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Event Detail

2013 Annual Soyuz Symposium "Authoritarianism and Beyond? Lessons from Postsocialist Societies
Date: From March 22, 2013 at 9:00 am through March 23, 2013 at 6:00 pm EDT
Location: Columbia University
Morningside Campus
International Affairs Building,
Room 403
Contact: For further information regarding this event, please contact Dana Leigh Geraghty by sending email to .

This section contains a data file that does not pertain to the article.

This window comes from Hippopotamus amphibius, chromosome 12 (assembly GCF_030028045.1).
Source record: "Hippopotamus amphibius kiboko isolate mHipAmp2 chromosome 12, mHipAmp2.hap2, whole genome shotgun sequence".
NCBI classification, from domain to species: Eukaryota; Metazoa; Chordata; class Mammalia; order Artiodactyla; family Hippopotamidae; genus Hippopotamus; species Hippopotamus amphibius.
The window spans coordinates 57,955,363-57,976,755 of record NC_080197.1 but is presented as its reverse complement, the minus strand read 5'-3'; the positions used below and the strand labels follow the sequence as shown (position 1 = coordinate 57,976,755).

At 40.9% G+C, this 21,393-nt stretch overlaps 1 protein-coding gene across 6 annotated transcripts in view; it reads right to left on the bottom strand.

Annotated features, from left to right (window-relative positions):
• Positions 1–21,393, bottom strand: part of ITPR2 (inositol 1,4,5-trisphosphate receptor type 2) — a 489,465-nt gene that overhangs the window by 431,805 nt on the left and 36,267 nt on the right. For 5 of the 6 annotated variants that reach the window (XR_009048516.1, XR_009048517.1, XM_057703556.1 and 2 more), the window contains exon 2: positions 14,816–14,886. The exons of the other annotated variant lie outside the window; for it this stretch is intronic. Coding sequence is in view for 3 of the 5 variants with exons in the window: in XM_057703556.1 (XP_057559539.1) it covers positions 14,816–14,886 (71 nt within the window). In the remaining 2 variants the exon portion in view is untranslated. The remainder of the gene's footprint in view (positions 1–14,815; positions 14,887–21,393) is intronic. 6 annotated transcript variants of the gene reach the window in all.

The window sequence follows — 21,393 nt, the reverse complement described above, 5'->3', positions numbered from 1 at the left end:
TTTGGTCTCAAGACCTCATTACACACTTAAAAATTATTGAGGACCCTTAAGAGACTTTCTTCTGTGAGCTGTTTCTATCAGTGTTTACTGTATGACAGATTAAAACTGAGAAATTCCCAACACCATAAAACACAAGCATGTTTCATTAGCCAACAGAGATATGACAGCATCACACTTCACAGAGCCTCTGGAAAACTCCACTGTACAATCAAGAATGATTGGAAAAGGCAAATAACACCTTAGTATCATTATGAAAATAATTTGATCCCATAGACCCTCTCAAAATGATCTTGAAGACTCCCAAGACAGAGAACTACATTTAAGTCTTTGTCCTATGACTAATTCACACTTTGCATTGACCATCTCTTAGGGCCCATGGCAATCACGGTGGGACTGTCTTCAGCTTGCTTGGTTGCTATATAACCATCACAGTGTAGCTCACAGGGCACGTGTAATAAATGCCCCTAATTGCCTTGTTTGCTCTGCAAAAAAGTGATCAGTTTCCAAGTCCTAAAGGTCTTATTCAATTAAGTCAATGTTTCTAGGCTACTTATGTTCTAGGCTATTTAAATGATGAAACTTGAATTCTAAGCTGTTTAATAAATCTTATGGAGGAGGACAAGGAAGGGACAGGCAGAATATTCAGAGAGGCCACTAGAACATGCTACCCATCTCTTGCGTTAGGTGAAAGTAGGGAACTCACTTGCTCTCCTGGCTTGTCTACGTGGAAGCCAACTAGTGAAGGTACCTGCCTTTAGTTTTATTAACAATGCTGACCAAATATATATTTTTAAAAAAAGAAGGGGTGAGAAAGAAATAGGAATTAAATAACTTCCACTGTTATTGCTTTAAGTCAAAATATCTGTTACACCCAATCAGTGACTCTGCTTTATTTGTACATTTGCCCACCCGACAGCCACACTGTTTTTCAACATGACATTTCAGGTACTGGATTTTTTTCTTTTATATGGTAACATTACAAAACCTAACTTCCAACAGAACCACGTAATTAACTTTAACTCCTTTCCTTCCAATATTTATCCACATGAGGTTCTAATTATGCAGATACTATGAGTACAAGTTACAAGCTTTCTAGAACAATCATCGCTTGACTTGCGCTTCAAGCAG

2013 Annual Soyuz Symposium “Authoritarianism and Beyond? Lessons from Postsocialist Societies” Harriman Institute, Columbia University, New York, March 22–23, 2013 On March 22, the symposium will be held in room 403 of the International Affairs Building. On March 23, the symposium will be held in Hamilton Hall, room 602. The 2013 SOYUZ symposium contemplates the characterization of many contemporary postsocialist societies as authoritarian. Highlighting strong presidential authority, lack of democratic succession of rule and insufficient public representation, this analytic posits authoritarianism is the opposite of liberal democracy. The participants of the symposium seek to extend interpretive work on authoritarianism beyond this dualistic framework. Drawing on original field research, these papers offer an insight into the official and popular representations and memories of authoritarian pasts and presents and explore analytical limits and possibilities of the term authoritarianism itself. The 2013 Symposium will feature two keynote speeches from John Borneman, Professor of Anthropology at Princeton University, and Alexander Cooley, Tow Professor of Political Science at Barnard College. The 2013 SOYUZ symposium organizing committee includes Alan Timberlake (Columbia University), Elise Giuliano (Columbia University), Marina Mikhaylova (Temple University), Tsveta Petrova (Columbia University), and Zhanara Nauruzbayeva (Columbia University). SOYUZ, the Research Network for Postsocialist Cultural Studies, is an interdisciplinary forum for exchanging work based on field research in postsocialist countries, ranging from Eastern Europe and the former Soviet Union to Africa, Southeast Asia and South America. The Symposium has met annually since 1991 and offers an opportunity for scholars to interact in a more intimate setting.